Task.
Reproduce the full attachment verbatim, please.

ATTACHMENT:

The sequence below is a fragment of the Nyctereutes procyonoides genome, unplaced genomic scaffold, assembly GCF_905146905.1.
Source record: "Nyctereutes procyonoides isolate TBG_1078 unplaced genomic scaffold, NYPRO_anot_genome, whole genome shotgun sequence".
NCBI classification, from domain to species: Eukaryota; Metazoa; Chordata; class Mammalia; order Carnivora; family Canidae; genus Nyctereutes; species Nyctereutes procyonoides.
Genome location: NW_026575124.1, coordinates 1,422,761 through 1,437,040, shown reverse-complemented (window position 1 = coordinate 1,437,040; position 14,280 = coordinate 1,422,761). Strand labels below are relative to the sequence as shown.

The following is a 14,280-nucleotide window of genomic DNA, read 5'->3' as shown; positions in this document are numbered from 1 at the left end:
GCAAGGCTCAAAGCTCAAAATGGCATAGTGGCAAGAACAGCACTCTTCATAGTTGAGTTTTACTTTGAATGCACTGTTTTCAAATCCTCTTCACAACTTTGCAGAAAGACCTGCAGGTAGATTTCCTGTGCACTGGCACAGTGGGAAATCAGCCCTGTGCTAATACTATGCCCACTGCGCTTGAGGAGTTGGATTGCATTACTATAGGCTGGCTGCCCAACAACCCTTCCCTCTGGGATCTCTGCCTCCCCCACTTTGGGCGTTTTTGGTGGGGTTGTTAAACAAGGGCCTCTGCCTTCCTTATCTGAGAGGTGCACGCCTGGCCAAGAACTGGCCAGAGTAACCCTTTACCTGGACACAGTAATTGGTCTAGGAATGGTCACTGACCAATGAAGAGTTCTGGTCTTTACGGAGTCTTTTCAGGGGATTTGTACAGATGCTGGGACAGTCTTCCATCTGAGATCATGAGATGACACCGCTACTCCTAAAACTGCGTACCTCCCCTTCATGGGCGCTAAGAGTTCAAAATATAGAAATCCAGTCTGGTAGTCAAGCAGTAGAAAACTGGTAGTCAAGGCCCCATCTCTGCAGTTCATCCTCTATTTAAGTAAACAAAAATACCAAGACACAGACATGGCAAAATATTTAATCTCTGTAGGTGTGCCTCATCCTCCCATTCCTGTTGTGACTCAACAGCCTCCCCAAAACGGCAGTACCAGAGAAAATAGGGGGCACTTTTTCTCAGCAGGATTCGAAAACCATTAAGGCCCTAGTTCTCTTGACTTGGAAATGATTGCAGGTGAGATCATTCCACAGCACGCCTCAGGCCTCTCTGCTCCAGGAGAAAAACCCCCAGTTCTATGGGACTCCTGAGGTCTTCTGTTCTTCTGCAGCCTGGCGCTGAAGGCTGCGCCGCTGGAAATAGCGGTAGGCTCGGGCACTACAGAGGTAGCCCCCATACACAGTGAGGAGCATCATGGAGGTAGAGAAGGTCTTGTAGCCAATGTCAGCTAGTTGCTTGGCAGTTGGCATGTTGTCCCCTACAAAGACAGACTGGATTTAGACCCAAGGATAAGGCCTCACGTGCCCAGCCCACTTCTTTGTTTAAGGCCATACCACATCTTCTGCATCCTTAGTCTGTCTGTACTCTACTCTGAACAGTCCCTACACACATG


The sequence below is a fragment of the Nyctereutes procyonoides genome, unplaced genomic scaffold, assembly GCF_905146905.1.
Source record: "Nyctereutes procyonoides isolate TBG_1078 unplaced genomic scaffold, NYPRO_anot_genome, whole genome shotgun sequence".
NCBI classification, from domain to species: Eukaryota; Metazoa; Chordata; class Mammalia; order Carnivora; family Canidae; genus Nyctereutes; species Nyctereutes procyonoides.
Genome location: NW_026575124.1, coordinates 1,422,761 through 1,437,040, shown reverse-complemented (window position 1 = coordinate 1,437,040; position 14,280 = coordinate 1,422,761). Strand labels below are relative to the sequence as shown.

The following is a 14,280-nucleotide window of genomic DNA, read 5'->3' as shown; positions in this document are numbered from 1 at the left end:
GCAAGGCTCAAAGCTCAAAATGGCATAGTGGCAAGAACAGCACTCTTCATAGTTGAGTTTTACTTTGAATGCACTGTTTTCAAATCCTCTTCACAACTTTGCAGAAAGACCTGCAGGTAGATTTCCTGTGCACTGGCACAGTGGGAAATCAGCCCTGTGCTAATACTATGCCCACTGCGCTTGAGGAGTTGGATTGCATTACTATAGGCTGGCTGCCCAACAACCCTTCCCTCTGGGATCTCTGCCTCCCCCACTTTGGGCGTTTTTGGTGGGGTTGTTAAACAAGGGCCTCTGCCTTCCTTATCTGAGAGGTGCACGCCTGGCCAAGAACTGGCCAGAGTAACCCTTTACCTGGACACAGTAATTGGTCTAGGAATGGTCACTGACCAATGAAGAGTTCTGGTCTTTACGGAGTCTTTTCAGGGGATTTGTACAGATGCTGGGACAGTCTTCCATCTGAGATCATGAGATGACACCGCTACTCCTAAAACTGCGTACCTCCCCTTCATGGGCGCTAAGAGTTCAAAATATAGAAATCCAGTCTGGTAGTCAAGCAGTAGAAAACTGGTAGTCAAGGCCCCATCTCTGCAGTTCATCCTCTATTTAAGTAAACAAAAATACCAAGACACAGACATGGCAAAATATTTAATCTCTGTAGGTGTGCCTCATCCTCCCATTCCTGTTGTGACTCAACAGCCTCCCCAAAACGGCAGTACCAGAGAAAATAGGGGGCACTTTTTCTCAGCAGGATTCGAAAACCATTAAGGCCCTAGTTCTCTTGACTTGGAAATGATTGCAGGTGAGATCATTCCACAGCACGCCTCAGGCCTCTCTGCTCCAGGAGAAAAACCCCCAGTTCTATGGGACTCCTGAGGTCTTCTGTTCTTCTGCAGCCTGGCGCTGAAGGCTGCGCCGCTGGAAATAGCGGTAGGCTCGGGCACTACAGAGGTAGCCCCCATACACAGTGAGGAGCATCATGGAGGTAGAGAAGGTCTTGTAGCCAATGTCAGCTAGTTGCTTGGCAGTTGGCATGTTGTCCCCTACAAAGACAGACTGGATTTAGACCCAAGGATAAGGCCTCACGTGCCCAGCCCACTTCTTTGTTTAAGGCCATACCACATCTTCTGCATCCTTAGTCTGTCTGTACTCTACTCTGAACAGTCCCTACACACATG